Q&A with Susan

Updated: Sep 23, 2019

A museum curator asks Woolf to answer some questions about her art

1) Tell us a bit about your background as an artist

I still have my first charcoal drawing of a chair which I drew when I was five, and art will always be a part of my life and work. As I grew to be politically and socially aware, I began to use my art as commentary and reflection on issues pertaining to the situation in South Africa and, amongst other things, my family heritage. The meanings of things in the intangible, in shadow, language, numbers, letters and codes are a thread that can be seen throughout my work no matter what the subject matter or diversity in terms of how the art presents itself. I am prepared to use any medium which will communicate the idea I am working with, which is the reason that my art even within one project is presented in so many different ways.


2) Why did you decide to research ‘taxi hand signs’, and what exactly are these signs?

Commuters can be seen using one or another taxi hand signs to gain access in, around or out of Johannesburg. By 2004 I had begun to paint some of the signs, which I saw as a potential art project, not knowing then that this subject would become an intrinsic part my life and work for years to come. As a silent gestural language, which also had narratives associated with each one, they are being used daily by millions of people to signal their required destination to a taxi driver. The signs are an essential means of communication used all over South Africa, yet the actual documentation of this successful language had been overlooked. My 2007 and 2010 booklets of Taxi Hand Signs as well as the Taxi signs being on the SA Commemorative Stamps for 2010, were the first documentations. The Taxi Hand Signs for the Blind book was published in 2009, which presented a new tactile shape language I invented for commuters who are blind.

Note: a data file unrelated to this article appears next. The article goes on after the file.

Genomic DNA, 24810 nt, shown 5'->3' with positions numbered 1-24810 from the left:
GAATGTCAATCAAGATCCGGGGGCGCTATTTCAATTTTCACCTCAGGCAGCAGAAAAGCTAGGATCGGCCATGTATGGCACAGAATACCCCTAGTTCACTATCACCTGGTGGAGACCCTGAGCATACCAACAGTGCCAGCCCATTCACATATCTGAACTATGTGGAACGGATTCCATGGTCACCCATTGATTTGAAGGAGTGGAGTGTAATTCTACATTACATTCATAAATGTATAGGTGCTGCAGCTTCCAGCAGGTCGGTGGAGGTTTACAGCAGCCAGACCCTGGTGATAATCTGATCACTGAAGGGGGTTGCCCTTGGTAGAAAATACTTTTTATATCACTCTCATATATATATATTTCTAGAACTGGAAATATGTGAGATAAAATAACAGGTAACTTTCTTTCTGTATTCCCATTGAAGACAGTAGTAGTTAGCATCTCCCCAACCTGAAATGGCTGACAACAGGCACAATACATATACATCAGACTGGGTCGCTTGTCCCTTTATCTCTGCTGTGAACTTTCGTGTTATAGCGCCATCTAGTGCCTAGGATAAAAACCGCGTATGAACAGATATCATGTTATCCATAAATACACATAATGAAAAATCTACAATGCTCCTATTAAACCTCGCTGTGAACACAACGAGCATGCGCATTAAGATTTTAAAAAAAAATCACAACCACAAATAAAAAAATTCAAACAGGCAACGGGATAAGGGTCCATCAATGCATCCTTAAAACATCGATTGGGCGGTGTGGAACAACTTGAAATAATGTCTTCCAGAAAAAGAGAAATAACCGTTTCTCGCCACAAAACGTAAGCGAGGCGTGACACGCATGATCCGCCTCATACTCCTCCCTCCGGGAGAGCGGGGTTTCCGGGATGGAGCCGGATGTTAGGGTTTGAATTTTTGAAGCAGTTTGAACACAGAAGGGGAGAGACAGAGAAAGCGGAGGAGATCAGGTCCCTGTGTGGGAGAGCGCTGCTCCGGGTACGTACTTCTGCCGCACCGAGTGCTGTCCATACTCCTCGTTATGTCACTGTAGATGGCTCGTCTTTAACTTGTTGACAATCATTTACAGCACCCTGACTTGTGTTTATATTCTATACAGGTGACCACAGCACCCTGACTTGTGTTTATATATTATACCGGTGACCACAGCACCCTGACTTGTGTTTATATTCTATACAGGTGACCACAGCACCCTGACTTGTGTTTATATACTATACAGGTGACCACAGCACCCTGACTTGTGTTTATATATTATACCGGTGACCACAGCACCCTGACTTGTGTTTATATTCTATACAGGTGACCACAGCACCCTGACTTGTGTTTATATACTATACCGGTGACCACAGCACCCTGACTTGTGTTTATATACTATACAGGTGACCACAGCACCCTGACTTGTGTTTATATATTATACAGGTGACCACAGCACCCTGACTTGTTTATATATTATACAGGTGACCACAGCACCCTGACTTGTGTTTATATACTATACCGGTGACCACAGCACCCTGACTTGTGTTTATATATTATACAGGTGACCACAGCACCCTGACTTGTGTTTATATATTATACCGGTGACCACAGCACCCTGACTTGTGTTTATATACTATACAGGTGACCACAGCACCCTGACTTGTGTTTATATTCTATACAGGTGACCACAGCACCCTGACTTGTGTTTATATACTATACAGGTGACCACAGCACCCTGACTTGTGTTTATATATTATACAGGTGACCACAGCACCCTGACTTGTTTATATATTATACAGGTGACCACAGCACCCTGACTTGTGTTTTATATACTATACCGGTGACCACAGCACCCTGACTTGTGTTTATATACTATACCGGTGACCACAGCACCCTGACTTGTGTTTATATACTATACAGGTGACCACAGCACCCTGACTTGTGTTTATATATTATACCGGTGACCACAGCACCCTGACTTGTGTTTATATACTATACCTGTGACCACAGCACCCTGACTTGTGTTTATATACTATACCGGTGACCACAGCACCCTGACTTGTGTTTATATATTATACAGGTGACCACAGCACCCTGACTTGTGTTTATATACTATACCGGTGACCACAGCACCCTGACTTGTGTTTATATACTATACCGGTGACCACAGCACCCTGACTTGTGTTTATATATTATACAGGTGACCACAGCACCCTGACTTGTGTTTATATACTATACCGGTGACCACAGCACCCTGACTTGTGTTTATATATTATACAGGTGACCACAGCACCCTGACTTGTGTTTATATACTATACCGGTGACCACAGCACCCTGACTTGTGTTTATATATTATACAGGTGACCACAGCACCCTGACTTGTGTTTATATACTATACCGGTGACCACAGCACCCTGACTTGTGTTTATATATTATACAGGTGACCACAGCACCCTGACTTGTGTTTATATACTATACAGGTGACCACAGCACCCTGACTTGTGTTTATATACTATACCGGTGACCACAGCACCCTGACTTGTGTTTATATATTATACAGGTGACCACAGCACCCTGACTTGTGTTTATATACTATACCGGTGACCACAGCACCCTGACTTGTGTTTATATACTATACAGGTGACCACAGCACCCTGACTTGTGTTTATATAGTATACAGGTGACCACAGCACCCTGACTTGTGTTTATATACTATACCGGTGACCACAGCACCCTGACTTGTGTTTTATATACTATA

3) How did you turn this research into art?

How the researched was ethically executed, where and with whom was part of the process and is as much a part of my art as the art itself. How the art is presented in all its various forms and media may be a product of the ideas generated from such research. The act of creating, experimenting, making and discarding is intrinsic to this process and to my art. My research was deepened greatly through the exactness of Anthropology and the creative investigation from the Arts side, when I did a cross-disciplinary Doctor of Philosophy at Wits.


4) In what way do the new abstract works change the parameters for this exhibition?